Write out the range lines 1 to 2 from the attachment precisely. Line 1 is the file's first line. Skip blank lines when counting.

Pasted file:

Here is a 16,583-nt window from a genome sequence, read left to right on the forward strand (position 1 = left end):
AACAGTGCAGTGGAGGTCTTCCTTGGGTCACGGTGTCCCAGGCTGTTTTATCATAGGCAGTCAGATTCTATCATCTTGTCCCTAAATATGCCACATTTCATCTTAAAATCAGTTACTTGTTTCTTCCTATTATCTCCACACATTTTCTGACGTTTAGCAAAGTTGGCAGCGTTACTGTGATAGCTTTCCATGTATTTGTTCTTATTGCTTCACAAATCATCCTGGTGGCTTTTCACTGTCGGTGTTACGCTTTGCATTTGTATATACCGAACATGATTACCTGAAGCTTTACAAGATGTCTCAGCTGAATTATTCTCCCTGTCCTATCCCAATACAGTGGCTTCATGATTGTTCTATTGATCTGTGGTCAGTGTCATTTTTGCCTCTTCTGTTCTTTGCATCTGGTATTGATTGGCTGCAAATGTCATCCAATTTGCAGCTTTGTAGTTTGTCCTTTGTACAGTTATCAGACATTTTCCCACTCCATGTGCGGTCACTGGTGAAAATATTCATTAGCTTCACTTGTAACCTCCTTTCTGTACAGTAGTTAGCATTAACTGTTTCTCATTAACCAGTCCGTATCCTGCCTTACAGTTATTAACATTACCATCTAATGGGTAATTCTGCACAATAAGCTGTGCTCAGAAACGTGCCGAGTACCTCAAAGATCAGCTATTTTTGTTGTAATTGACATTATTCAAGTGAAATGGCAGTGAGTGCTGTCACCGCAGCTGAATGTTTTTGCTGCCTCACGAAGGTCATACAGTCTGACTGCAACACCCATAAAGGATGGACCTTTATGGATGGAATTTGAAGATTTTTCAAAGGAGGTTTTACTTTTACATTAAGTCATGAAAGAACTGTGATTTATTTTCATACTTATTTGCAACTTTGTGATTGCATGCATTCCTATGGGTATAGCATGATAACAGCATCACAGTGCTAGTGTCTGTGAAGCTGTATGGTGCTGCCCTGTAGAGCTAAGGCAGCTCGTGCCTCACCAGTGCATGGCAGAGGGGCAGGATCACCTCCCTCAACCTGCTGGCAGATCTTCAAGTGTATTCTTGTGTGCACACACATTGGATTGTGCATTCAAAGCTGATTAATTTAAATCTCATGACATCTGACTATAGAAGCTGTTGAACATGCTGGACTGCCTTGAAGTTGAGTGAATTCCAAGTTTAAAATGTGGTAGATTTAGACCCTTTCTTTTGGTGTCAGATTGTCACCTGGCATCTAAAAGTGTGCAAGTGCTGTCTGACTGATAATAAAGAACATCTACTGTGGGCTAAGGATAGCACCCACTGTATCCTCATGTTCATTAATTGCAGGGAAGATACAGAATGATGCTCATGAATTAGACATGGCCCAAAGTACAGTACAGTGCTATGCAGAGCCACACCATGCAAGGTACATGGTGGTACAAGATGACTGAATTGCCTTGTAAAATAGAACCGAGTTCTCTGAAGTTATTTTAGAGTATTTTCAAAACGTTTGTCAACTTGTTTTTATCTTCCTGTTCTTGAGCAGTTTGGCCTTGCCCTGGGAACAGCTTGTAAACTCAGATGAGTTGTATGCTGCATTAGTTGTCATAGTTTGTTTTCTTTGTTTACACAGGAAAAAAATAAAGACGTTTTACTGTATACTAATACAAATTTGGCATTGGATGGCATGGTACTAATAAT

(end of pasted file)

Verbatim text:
Here is a 16,583-nt window from a genome sequence, read left to right on the forward strand (position 1 = left end):
AACAGTGCAGTGGAGGTCTTCCTTGGGTCACGGTGTCCCAGGCTGTTTTATCATAGGCAGTCAGATTCTATCATCTTGTCCCTAAATATGCCACATTTCATCTTAAAATCAGTTACTTGTTTCTTCCTATTATCTCCACACATTTTCTGACGTTTAGCAAAGTTGGCAGCGTTACTGTGATAGCTTTCCATGTATTTGTTCTTATTGCTTCACAAATCATCCTGGTGGCTTTTCACTGTCGGTGTTACGCTTTGCATTTGTATATACCGAACATGATTACCTGAAGCTTTACAAGATGTCTCAGCTGAATTATTCTCCCTGTCCTATCCCAATACAGTGGCTTCATGATTGTTCTATTGATCTGTGGTCAGTGTCATTTTTGCCTCTTCTGTTCTTTGCATCTGGTATTGATTGGCTGCAAATGTCATCCAATTTGCAGCTTTGTAGTTTGTCCTTTGTACAGTTATCAGACATTTTCCCACTCCATGTGCGGTCACTGGTGAAAATATTCATTAGCTTCACTTGTAACCTCCTTTCTGTACAGTAGTTAGCATTAACTGTTTCTCATTAACCAGTCCGTATCCTGCCTTACAGTTATTAACATTACCATCTAATGGGTAATTCTGCACAATAAGCTGTGCTCAGAAACGTGCCGAGTACCTCAAAGATCAGCTATTTTTGTTGTAATTGACATTATTCAAGTGAAATGGCAGTGAGTGCTGTCACCGCAGCTGAATGTTTTTGCTGCCTCACGAAGGTCATACAGTCTGACTGCAACACCCATAAAGGATGGACCTTTATGGATGGAATTTGAAGATTTTTCAAAGGAGGTTTTACTTTTACATTAAGTCATGAAAGAACTGTGATTTATTTTCATACTTATTTGCAACTTTGTGATTGCATGCATTCCTATGGGTATAGCATGATAACAGCATCACAGTGCTAGTGTCTGTGAAGCTGTATGGTGCTGCCCTGTAGAGCTAAGGCAGCTCGTGCCTCACCAGTGCATGGCAGAGGGGCAGGATCACCTCCCTCAACCTGCTGGCAGATCTTCAAGTGTATTCTTGTGTGCACACACATTGGATTGTGCATTCAAAGCTGATTAATTTAAATCTCATGACATCTGACTATAGAAGCTGTTGAACATGCTGGACTGCCTTGAAGTTGAGTGAATTCCAAGTTTAAAATGTGGTAGATTTAGACCCTTTCTTTTGGTGTCAGATTGTCACCTGGCATCTAAAAGTGTGCAAGTGCTGTCTGACTGATAATAAAGAACATCTACTGTGGGCTAAGGATAGCACCCACTGTATCCTCATGTTCATTAATTGCAGGGAAGATACAGAATGATGCTCATGAATTAGACATGGCCCAAAGTACAGTACAGTGCTATGCAGAGCCACACCATGCAAGGTACATGGTGGTACAAGATGACTGAATTGCCTTGTAAAATAGAACCGAGTTCTCTGAAGTTATTTTAGAGTATTTTCAAAACGTTTGTCAACTTGTTTTTATCTTCCTGTTCTTGAGCAGTTTGGCCTTGCCCTGGGAACAGCTTGTAAACTCAGATGAGTTGTATGCTGCATTAGTTGTCATAGTTTGTTTTCTTTGTTTACACAGGAAAAAAATAAAGACGTTTTACTGTATACTAATACAAATTTGGCATTGGATGGCATGGTACTAATAAT